Nationwide said house prices in January rose by 0.7% from the month before after being flat in December
British house prices rose this month more than economists had expected, adding to signs that the squeeze from high interest rates is beginning to ease, figures from Nationwide Building Society showed on Wednesday.
Nationwide said house prices in January rose by 0.7% from the month before, after being flat in December.
There have been some encouraging signs for potential buyers recently with mortgage rates continuing to trend down. This follows a shift in view amongst investors around the future path of Bank Rate, Nationwide chief economist Robert Gardner said.
Prices this month were 0.2% lower than a year earlier – the smallest annual drop since January 2023 – after forecasts for a 0.9% drop and a 1.8% decline in December.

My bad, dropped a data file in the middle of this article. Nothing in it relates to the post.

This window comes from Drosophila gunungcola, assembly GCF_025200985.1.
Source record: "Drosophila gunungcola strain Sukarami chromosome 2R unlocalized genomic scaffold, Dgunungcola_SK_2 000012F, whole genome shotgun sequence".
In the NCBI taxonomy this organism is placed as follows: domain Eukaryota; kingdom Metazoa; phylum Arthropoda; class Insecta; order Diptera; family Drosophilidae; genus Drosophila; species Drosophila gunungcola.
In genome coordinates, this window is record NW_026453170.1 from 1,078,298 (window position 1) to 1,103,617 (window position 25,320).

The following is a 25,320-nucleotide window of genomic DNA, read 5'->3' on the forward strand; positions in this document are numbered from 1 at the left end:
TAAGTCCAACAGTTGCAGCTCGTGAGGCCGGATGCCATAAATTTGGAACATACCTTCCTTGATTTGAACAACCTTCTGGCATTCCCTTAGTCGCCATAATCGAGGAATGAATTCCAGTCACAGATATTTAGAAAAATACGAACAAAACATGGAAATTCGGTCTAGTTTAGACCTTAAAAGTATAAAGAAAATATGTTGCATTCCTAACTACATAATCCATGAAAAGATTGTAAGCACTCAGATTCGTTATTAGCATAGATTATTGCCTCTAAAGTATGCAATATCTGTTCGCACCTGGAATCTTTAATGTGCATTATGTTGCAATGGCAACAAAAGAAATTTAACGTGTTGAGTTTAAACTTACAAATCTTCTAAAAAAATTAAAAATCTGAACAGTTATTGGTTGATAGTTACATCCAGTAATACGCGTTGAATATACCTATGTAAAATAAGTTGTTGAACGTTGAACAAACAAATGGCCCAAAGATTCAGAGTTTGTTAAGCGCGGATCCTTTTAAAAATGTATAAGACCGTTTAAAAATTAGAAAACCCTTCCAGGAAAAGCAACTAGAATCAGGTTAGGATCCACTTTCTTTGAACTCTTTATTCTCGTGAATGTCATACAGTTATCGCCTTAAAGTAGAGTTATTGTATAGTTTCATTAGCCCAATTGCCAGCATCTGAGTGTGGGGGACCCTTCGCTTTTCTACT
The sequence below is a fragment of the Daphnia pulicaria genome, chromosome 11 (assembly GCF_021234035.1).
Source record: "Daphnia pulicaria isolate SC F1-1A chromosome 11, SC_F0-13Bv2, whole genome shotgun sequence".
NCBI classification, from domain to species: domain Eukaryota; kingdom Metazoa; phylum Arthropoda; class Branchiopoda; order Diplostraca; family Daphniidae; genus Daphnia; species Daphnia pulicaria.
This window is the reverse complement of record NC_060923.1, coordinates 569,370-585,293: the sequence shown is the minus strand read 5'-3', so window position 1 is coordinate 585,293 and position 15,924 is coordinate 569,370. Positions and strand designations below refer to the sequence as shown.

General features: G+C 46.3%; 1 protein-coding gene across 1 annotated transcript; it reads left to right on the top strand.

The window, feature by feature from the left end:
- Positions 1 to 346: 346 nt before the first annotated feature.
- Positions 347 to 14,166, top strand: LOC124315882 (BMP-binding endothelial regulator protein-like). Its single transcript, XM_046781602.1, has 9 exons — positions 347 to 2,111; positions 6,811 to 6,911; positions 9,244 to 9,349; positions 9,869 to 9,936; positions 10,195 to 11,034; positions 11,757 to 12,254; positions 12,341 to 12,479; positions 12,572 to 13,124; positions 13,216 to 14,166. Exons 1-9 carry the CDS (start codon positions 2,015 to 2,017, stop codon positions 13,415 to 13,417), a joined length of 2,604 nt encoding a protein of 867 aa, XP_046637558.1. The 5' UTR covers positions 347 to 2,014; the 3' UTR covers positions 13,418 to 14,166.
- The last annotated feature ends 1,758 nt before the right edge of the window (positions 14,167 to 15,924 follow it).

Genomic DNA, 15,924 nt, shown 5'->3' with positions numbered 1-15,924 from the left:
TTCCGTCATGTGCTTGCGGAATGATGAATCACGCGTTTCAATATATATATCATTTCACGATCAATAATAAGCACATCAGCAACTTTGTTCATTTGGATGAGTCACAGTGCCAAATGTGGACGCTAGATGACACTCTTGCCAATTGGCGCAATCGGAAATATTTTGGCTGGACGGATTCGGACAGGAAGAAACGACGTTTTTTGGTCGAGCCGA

Looking at the three months to the end of January, prices increased by 1.1%, their fastest since July 2022, which was shortly before rising BoE interest rates and temporary bond market turmoil under PM Liz Truss hit the market.
The Bank of England (BoE) is expected to keep its Bank Rate at 5.25% on Thursday, but may lower some of its inflation forecasts, which economists think will give it scope to start to reduce interest rates from the middle of 2024.
The Bank of England said on Tuesday that average mortgage rates dropped in December for the first time since November 2021. The number of mortgages approved by lenders was the highest since June, but still around 25% below pre-pandemic levels.
Nationwide’s data adds to evidence that mortgage rates already have dropped far enough to arrest the downtrend in house prices, Samuel Tombs, chief UK economist at Pantheon Macroeconomics, said.